X-Message-Number: 32125
From: David Stodolsky <>
Subject: Re:  #32116 - #32120
Date: Sun, 1 Nov 2009 19:29:30 +0100
References: <>

On 1 Nov 2009, at 11:00 AM, CryoNet wrote:

>  What I say is not "amateur social science" but
> rigorous philosophy and logic.

Philosophy and logic alone are not useful in understanding behavior. I  
am not aware of anyone in these fields who would claim that they are.  
Philosophers sometime produce theories of ethical behavior, but these  
are always tested against data of the type seen in psychology,  
biology, etc. Behavioral psychology is extremely complex compared to  
physics, chemistry, etc. and progress is not made even in the physical  
sciences thru logic alone, but thru experiment, analysis of data, etc.

> There is never any conscious self sacrifice, only the sacrifice of  
> one want
> in favor of another. You may sacrifice your life for someone or  
> something
> you  hold dear, but if the choice is a conscious one that simply  
> means that,
> at that  time and place, you calculate more pain or less  
> satisfaction in
> making the  superficially "selfish" choice.

This is a tautology.

>>> In YOUNIVERSE I have demonstrated, at least to my own satisfaction,
>>> that self interest (properly understood) is not only the only
>>> conscious
>>> motivation of everyone, but the only possible motivation, no
>>> exceptions.
> I almost agree with you.  The real party of (self) interest is genes,
> and they can only induce behavior that is statistically likely to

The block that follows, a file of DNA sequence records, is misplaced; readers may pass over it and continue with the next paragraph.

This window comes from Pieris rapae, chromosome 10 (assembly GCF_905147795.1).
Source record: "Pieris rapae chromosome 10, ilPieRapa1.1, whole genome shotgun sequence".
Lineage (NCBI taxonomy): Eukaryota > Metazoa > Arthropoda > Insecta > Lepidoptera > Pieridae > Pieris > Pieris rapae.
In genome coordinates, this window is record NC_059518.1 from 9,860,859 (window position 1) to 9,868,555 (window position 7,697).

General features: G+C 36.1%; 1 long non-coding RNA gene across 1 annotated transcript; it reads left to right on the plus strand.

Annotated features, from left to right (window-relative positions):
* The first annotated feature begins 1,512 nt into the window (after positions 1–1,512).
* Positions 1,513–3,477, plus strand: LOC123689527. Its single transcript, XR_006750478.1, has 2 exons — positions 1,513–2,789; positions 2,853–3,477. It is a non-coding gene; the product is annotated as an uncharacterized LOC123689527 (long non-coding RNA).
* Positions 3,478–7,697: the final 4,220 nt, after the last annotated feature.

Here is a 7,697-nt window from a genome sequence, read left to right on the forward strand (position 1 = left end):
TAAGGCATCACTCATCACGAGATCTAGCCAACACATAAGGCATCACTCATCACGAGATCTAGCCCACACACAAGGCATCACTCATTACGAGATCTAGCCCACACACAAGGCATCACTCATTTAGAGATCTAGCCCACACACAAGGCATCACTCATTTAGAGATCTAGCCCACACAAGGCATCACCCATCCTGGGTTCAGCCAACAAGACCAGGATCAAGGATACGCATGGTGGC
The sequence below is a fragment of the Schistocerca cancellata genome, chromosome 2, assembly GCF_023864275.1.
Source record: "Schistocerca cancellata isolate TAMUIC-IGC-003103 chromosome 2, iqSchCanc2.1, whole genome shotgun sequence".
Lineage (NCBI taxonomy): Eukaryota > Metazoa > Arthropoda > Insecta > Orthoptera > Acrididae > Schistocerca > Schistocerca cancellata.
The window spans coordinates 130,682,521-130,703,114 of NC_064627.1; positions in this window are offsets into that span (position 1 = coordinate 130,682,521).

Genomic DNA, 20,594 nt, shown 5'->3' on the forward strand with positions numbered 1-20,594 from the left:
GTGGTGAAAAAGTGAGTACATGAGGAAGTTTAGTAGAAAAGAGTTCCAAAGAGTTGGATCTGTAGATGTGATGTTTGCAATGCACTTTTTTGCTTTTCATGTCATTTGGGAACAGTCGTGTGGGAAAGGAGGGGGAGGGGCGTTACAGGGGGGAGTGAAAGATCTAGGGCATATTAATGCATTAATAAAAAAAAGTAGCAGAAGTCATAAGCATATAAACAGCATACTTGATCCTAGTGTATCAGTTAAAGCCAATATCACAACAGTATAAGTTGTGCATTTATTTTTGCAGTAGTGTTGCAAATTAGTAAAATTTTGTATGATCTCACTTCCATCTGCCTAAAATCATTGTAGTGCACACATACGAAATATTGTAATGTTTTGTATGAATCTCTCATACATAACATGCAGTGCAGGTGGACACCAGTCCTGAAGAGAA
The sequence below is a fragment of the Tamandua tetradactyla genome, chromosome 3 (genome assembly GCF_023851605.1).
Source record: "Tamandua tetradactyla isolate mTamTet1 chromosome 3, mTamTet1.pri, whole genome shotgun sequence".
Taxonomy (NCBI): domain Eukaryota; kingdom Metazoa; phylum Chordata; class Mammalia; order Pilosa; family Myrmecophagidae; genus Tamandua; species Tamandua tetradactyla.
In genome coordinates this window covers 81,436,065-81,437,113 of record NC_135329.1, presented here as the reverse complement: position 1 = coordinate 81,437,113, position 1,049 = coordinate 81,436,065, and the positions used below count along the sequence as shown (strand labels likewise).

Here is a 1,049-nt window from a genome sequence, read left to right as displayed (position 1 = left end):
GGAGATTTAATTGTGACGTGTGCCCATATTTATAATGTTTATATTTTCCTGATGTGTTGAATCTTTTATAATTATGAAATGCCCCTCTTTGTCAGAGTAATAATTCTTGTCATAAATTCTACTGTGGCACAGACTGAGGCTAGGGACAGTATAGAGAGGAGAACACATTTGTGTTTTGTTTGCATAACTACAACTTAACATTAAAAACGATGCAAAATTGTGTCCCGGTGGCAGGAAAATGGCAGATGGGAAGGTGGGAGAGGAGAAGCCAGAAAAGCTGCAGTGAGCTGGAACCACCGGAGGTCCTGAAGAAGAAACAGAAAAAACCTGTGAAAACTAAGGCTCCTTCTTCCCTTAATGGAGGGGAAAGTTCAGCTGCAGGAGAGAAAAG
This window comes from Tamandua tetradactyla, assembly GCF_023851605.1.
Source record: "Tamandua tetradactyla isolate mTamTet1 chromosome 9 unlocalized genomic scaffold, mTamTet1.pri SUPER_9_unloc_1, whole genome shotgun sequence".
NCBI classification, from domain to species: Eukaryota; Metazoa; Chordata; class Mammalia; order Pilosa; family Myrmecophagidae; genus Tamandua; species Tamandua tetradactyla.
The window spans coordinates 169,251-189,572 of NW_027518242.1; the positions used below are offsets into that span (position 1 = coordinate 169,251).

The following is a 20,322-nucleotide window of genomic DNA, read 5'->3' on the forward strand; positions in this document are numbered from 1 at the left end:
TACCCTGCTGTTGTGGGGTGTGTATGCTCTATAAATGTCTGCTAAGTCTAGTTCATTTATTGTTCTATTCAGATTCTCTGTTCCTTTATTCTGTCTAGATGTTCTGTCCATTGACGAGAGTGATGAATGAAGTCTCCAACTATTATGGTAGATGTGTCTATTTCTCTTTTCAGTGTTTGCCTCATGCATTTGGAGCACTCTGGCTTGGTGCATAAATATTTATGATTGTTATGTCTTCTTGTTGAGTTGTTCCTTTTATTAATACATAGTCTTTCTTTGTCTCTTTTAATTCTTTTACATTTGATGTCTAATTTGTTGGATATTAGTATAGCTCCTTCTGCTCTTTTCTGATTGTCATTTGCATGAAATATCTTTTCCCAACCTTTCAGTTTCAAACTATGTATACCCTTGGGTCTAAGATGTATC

> further their interest.  If you want to understand odd human behavior
> such as suicide bombings then this is where you need to start.

More pop evolutionary psychology. Terror management theory does a fine  
job in explaining this type of behavior, without recourse to genes,  
etc. As a simpler explanation (a strictly behavioral theory) it takes  
precedence. If you want to claim an evolutionary explanation of  
behavior, then you must show that terror management theory doesn't do  
the job.

> Re
> conscious motivation, I think the current accepted view is that for
> the most part humans are not aware of the source of their motivations.

There is now plenty of neuropsychological data that supports this. The  
conscious part of the brain is a rationalizer, that justifies a  
decision already made, not a rational decision maker.

>> Self-sacrifice is observable in most organisms, at least from worms  
>> to
>> humans, evolutionarily speaking. There is good evidence for multi-
>> level evolution, which means there is also a group "survival
>> instinct". This is characterized as hardiness, a psychological
>> variable (see Maddi, et al.):
> The problem with group selection logically is that the the selection
> feedback.

"Unto others" and other books show that this is false, even on  
strictly logical terms.


David Stodolsky
  Skype: davidstodolsky

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